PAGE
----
Sunday, May 3, 2009


When it comes to the "chocolate vs vanilla" debate, I quickly respond, "CHOCOLATE." It's so rich and decadent. At any given time, in any given recipe, it can be bold, mild, sweet, bitter, gooey, crisp–the possibilities are endless.

Vanilla is just so... vanilla.

Except, what would I do without vanilla for nearly all of my baking? What's my go-to flavoring? Why vanilla, of course. So the "chocolate vs vanilla" debate isn't quite as clear cut as it seems.

Thankfully, I don't have to choose. And thanks to an unlikely source (or so it seemed to me), I've been able to delve even further into the world of vanilla. At some point during a stroll through the foodie blogosphere, I stumbled on a discussion about vanilla beans and learned something invaluable in the comments. Someone mentioned that they buy their vanilla beans on ebay.

Ebay? I guess I shouldn't have been so shocked. You can find literally anything and everything on ebay, so why not vanilla beans. I'd never used them before, but wanted to for a long time. There just terribly expensive at the store. If memory serves, I found a bottle of THREE for something like $7. The way Martha Stewart and similar celebrity chefs/bakers call for them, you'd think they were a dime a dozen. The cost was just too prohibitive.

Until ebay. Just do a search and you'll find a number of wholesalers out there. I found and bought 1/4 pound Grade A (whatever that means) Madagascar bourbon beans — with shipping — for less than $18. And they threw in a free 10 pack of Tahitian Grade B beans.

Since the concept of a quarter pound of beans is rather abstract, I guesstimate that there were a good 40-ish beans in that package. According to the listing, there are approximately 100-120 beans per pound. I'm sure I had way more than 25 beans in the package. I probably have that many left after using I-don't-know-how-many since I bought them back in November.

I've used them in homemade coffee liqueur, homemade Irish cream, countless baked goods, and the coolest — homemade vanilla extract. YES! You can make your own. Google "homemade vanilla extract" and you'll find various recipes. The easiest is what I did — put some vodka in a jar, add beans, and let it steep for a few months. Voila!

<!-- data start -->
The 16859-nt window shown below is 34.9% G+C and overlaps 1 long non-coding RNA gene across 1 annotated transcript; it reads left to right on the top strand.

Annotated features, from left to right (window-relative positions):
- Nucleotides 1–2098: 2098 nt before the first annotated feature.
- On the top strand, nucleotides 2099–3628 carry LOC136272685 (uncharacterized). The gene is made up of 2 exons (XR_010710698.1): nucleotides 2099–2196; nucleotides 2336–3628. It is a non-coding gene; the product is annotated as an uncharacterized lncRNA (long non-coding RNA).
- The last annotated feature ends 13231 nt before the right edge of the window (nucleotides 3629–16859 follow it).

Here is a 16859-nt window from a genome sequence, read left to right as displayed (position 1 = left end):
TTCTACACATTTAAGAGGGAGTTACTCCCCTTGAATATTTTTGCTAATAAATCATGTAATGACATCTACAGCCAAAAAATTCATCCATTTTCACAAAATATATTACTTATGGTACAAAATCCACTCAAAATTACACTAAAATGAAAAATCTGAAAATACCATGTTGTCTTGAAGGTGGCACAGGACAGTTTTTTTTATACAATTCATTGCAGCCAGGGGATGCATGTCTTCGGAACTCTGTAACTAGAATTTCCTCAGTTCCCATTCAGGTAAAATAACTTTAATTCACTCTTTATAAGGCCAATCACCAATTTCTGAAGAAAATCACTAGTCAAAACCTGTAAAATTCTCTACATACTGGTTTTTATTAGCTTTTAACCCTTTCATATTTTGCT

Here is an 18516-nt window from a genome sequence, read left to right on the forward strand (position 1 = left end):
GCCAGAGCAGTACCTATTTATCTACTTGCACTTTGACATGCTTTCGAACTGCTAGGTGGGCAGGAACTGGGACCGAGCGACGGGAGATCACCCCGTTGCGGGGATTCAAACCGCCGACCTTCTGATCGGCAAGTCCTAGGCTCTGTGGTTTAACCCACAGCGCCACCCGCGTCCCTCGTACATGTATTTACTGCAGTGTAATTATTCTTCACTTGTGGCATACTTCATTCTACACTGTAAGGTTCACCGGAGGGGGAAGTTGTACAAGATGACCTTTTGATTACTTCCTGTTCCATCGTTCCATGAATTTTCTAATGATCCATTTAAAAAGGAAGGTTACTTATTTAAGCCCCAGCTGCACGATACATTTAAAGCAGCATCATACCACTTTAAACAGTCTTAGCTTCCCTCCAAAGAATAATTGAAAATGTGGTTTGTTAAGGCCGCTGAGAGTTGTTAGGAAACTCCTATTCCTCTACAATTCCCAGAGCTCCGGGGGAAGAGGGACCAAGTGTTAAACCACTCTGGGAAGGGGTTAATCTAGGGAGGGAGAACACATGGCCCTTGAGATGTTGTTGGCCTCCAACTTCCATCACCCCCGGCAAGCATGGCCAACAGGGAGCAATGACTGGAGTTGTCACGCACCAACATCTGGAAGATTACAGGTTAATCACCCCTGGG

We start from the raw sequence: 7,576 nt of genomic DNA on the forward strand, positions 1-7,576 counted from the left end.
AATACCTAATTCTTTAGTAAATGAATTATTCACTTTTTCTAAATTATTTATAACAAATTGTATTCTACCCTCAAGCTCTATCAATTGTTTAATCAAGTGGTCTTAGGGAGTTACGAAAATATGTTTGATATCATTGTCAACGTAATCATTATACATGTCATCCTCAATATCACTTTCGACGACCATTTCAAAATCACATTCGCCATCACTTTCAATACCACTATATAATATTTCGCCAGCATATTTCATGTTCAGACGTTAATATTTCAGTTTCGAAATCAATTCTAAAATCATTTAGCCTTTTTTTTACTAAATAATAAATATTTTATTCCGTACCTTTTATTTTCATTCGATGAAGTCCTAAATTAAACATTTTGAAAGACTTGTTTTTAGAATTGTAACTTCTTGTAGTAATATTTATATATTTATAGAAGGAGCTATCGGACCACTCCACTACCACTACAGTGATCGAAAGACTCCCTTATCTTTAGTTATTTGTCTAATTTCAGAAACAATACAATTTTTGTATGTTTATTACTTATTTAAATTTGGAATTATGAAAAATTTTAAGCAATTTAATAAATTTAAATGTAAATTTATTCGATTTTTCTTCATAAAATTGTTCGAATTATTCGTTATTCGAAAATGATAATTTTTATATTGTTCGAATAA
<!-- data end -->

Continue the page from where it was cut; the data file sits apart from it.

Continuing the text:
I have two jars going right now so I won't have to be without it when I use up the last of this jar. The cool things is that, as you use the bean, extracting the seeds for various recipes, you can pop the "empty" pods in the jar of extract. No need to waste, there's plenty of delicious vanilla-ness left in the pod, certainly enough to help enhance the extract.

See those black flecks? Those are the seeds. You can't believe how good this smells!

If you've ever wanted to bake or cook with vanilla beans but didn't because of the expense, I highly recommend ebay!

Now for a recipe!

I had a hankerin' to make something with my beans and wanted to make some sort of shortbread. After a quick search, I found a recipe from Cooking Light. I made some minor modifications to come up with the following. Original recipe here.

Browned Butter Vanilla Bean Shortbread
altered slightly from Cooking Light

Cooking spray
2 cups all-purpose flour
1/4 cup cornstarch
1/4 teaspoon salt
1/2 cup butter, browned (see below)
1/2 cup canola oil
1 tsp vanilla extract
1/2 cup sugar
1 vanilla bean, split lengthwise

Browned Butter
Directions from Smitten Kitchen
Cut butter into four or five pieces and cook butter in a small heavy saucepan over medium heat, stirring frequently, until it has a nutty fragrance and flecks on bottom of pan turn a light brown, anywhere from 4 to 7 minutes. It helps to frequently scrape the solids off the bottom of the pan in the last couple minutes to ensure even browning. Transfer butter to a bowl and chill until just firm, about 1 hour.

1. Preheat oven to 350°.

2. Line bottom and sides of a 13 x 9–inch baking pan with foil; coat foil with cooking spray, and set aside.

3. Weigh or lightly spoon flour into dry measuring cups; level with a knife. Combine flour, cornstarch, and salt in a large bowl; stir with a whisk.

4. Place butter in a medium bowl; beat with a mixer at medium speed 2 minutes or until light and fluffy (since you've altered the butter by browning it, this butter won't act the same as it would if it were just softened). Add oil; beat with a mixer at medium speed 3 minutes or until well blended. Add extract. Gradually add sugar, beating well. Scrape seeds from vanilla bean, and add seeds to butter mixture; discard bean (better yet, put it in your extract!). Add flour mixture, beating at low speed just until blended. Spoon dough into prepared pan. Place a sheet of heavy-duty plastic wrap over dough; press to an even thickness (I used an offset spatula instead and it worked great). Discard plastic wrap. Bake at 350° for 30 minutes or until edges are lightly browned. Cool in pan 5 minutes on a wire rack; cut into 32 pieces. Carefully lift foil from pan; cool squares completely on a wire rack.

p.s. I just thought of something else you can do rather than discard the bean from this recipe. Put it in a container with sugar. You'll infuse the sugar with all of the flavor and scent of the vanilla bean–heavenly!


  1. Awesome! I'm not a big baker but I'll have to check out ebay!

  2. I'm ALL about vanilla-infused sugar!

  3. I love browned butter in baking, this shortbread looks fantastic!

  4. I brought vanilla beans home from India! Now, I know how to use them. Thanks!


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